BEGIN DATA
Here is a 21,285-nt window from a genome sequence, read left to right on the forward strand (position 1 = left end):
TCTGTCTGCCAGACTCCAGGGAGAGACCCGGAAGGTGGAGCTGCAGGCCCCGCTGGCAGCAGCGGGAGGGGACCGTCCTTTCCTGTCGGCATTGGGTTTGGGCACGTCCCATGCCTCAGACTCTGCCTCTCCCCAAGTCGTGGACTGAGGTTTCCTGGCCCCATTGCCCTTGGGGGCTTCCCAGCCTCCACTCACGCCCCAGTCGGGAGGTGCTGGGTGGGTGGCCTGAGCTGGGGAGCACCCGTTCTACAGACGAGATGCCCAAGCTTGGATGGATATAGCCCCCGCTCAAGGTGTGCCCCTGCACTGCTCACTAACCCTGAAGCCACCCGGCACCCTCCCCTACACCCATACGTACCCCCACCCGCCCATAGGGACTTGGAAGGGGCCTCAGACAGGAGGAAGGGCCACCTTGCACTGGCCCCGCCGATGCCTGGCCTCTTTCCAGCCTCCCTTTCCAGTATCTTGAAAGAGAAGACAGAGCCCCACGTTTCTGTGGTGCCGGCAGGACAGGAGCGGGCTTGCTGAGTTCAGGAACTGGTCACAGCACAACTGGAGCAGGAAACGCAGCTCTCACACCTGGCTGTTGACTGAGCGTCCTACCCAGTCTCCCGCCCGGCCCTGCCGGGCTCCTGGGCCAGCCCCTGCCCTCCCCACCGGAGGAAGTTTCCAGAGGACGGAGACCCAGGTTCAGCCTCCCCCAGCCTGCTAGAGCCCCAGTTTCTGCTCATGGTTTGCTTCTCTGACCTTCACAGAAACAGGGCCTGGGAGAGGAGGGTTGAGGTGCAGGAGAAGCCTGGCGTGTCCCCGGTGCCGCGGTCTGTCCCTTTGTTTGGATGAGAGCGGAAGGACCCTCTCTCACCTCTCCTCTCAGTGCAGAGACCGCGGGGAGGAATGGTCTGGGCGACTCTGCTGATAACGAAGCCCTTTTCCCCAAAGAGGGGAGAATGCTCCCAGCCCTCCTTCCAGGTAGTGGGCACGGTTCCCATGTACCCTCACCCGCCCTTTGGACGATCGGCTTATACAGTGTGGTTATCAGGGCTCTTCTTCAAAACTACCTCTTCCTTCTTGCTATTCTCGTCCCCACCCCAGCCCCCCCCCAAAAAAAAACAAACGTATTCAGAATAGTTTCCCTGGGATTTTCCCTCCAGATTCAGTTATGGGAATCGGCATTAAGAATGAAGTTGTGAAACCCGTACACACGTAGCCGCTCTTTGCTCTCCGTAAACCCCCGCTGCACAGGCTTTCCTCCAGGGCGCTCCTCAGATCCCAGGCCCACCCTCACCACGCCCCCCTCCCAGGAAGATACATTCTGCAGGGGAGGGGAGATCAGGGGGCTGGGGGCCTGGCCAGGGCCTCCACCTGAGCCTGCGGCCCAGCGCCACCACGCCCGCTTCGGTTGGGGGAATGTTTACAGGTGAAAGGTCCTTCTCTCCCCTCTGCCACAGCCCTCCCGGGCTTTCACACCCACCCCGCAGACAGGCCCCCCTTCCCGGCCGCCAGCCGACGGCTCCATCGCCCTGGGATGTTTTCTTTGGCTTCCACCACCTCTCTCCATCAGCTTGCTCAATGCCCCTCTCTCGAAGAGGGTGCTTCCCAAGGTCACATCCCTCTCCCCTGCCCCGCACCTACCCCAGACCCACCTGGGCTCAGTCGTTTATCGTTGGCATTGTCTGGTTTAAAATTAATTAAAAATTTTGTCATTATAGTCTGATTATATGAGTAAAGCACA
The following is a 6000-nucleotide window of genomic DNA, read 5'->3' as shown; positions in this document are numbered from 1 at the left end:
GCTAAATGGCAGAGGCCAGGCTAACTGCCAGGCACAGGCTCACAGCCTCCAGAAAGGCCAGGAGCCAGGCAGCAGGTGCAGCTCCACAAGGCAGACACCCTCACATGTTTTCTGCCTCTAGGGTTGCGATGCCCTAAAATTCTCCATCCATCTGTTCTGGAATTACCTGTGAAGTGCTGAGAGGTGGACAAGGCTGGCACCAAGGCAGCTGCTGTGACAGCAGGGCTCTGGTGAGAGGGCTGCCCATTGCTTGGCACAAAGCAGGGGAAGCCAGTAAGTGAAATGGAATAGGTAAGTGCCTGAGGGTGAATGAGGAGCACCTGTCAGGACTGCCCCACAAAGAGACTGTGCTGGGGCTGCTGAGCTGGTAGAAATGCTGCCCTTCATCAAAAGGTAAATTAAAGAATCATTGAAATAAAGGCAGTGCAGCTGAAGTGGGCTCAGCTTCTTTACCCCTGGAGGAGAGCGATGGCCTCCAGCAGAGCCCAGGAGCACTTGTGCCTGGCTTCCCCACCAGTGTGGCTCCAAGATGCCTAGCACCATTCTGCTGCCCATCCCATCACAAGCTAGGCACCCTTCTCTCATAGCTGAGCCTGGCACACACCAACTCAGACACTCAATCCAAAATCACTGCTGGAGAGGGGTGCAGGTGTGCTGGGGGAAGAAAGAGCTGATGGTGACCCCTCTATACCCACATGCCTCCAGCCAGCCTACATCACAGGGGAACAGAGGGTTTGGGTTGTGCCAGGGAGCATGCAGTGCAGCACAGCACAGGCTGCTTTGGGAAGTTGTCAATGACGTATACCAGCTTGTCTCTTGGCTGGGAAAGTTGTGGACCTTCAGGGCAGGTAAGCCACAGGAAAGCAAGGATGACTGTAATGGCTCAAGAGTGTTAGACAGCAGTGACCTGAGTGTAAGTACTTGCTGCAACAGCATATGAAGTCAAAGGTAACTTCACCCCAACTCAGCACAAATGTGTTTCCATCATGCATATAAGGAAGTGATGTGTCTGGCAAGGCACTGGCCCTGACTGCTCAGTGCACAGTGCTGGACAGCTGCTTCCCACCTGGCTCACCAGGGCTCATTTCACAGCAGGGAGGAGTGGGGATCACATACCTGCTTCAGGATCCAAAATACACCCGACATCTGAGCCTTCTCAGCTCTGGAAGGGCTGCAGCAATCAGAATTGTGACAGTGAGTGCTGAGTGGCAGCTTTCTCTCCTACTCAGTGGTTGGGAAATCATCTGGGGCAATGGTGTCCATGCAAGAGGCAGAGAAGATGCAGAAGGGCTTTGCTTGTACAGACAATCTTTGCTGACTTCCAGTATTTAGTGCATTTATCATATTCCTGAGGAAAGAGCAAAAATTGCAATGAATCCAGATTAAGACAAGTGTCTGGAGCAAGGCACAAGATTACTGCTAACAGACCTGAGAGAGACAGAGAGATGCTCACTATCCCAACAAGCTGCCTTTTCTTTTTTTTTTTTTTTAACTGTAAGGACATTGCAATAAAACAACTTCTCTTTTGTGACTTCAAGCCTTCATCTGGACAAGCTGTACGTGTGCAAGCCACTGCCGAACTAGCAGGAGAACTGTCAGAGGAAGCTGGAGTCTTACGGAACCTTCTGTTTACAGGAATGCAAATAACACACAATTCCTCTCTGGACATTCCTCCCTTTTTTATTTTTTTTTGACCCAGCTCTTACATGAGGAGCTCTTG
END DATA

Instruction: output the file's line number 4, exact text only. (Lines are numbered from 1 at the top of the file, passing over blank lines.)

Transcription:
GCTAAATGGCAGAGGCCAGGCTAACTGCCAGGCACAGGCTCACAGCCTCCAGAAAGGCCAGGAGCCAGGCAGCAGGTGCAGCTCCACAAGGCAGACACCCTCACATGTTTTCTGCCTCTAGGGTTGCGATGCCCTAAAATTCTCCATCCATCTGTTCTGGAATTACCTGTGAAGTGCTGAGAGGTGGACAAGGCTGGCACCAAGGCAGCTGCTGTGACAGCAGGGCTCTGGTGAGAGGGCTGCCCATTGCTTGGCACAAAGCAGGGGAAGCCAGTAAGTGAAATGGAATAGGTAAGTGCCTGAGGGTGAATGAGGAGCACCTGTCAGGACTGCCCCACAAAGAGACTGTGCTGGGGCTGCTGAGCTGGTAGAAATGCTGCCCTTCATCAAAAGGTAAATTAAAGAATCATTGAAATAAAGGCAGTGCAGCTGAAGTGGGCTCAGCTTCTTTACCCCTGGAGGAGAGCGATGGCCTCCAGCAGAGCCCAGGAGCACTTGTGCCTGGCTTCCCCACCAGTGTGGCTCCAAGATGCCTAGCACCATTCTGCTGCCCATCCCATCACAAGCTAGGCACCCTTCTCTCATAGCTGAGCCTGGCACACACCAACTCAGACACTCAATCCAAAATCACTGCTGGAGAGGGGTGCAGGTGTGCTGGGGGAAGAAAGAGCTGATGGTGACCCCTCTATACCCACATGCCTCCAGCCAGCCTACATCACAGGGGAACAGAGGGTTTGGGTTGTGCCAGGGAGCATGCAGTGCAGCACAGCACAGGCTGCTTTGGGAAGTTGTCAATGACGTATACCAGCTTGTCTCTTGGCTGGGAAAGTTGTGGACCTTCAGGGCAGGTAAGCCACAGGAAAGCAAGGATGACTGTAATGGCTCAAGAGTGTTAGACAGCAGTGACCTGAGTGTAAGTACTTGCTGCAACAGCATATGAAGTCAAAGGTAACTTCACCCCAACTCAGCACAAATGTGTTTCCATCATGCATATAAGGAAGTGATGTGTCTGGCAAGGCACTGGCCCTGACTGCTCAGTGCACAGTGCTGGACAGCTGCTTCCCACCTGGCTCACCAGGGCTCATTTCACAGCAGGGAGGAGTGGGGATCACATACCTGCTTCAGGATCCAAAATACACCCGACATCTGAGCCTTCTCAGCTCTGGAAGGGCTGCAGCAATCAGAATTGTGACAGTGAGTGCTGAGTGGCAGCTTTCTCTCCTACTCAGTGGTTGGGAAATCATCTGGGGCAATGGTGTCCATGCAAGAGGCAGAGAAGATGCAGAAGGGCTTTGCTTGTACAGACAATCTTTGCTGACTTCCAGTATTTAGTGCATTTATCATATTCCTGAGGAAAGAGCAAAAATTGCAATGAATCCAGATTAAGACAAGTGTCTGGAGCAAGGCACAAGATTACTGCTAACAGACCTGAGAGAGACAGAGAGATGCTCACTATCCCAACAAGCTGCCTTTTCTTTTTTTTTTTTTTTAACTGTAAGGACATTGCAATAAAACAACTTCTCTTTTGTGACTTCAAGCCTTCATCTGGACAAGCTGTACGTGTGCAAGCCACTGCCGAACTAGCAGGAGAACTGTCAGAGGAAGCTGGAGTCTTACGGAACCTTCTGTTTACAGGAATGCAAATAACACACAATTCCTCTCTGGACATTCCTCCCTTTTTTATTTTTTTTTGACCCAGCTCTTACATGAGGAGCTCTTG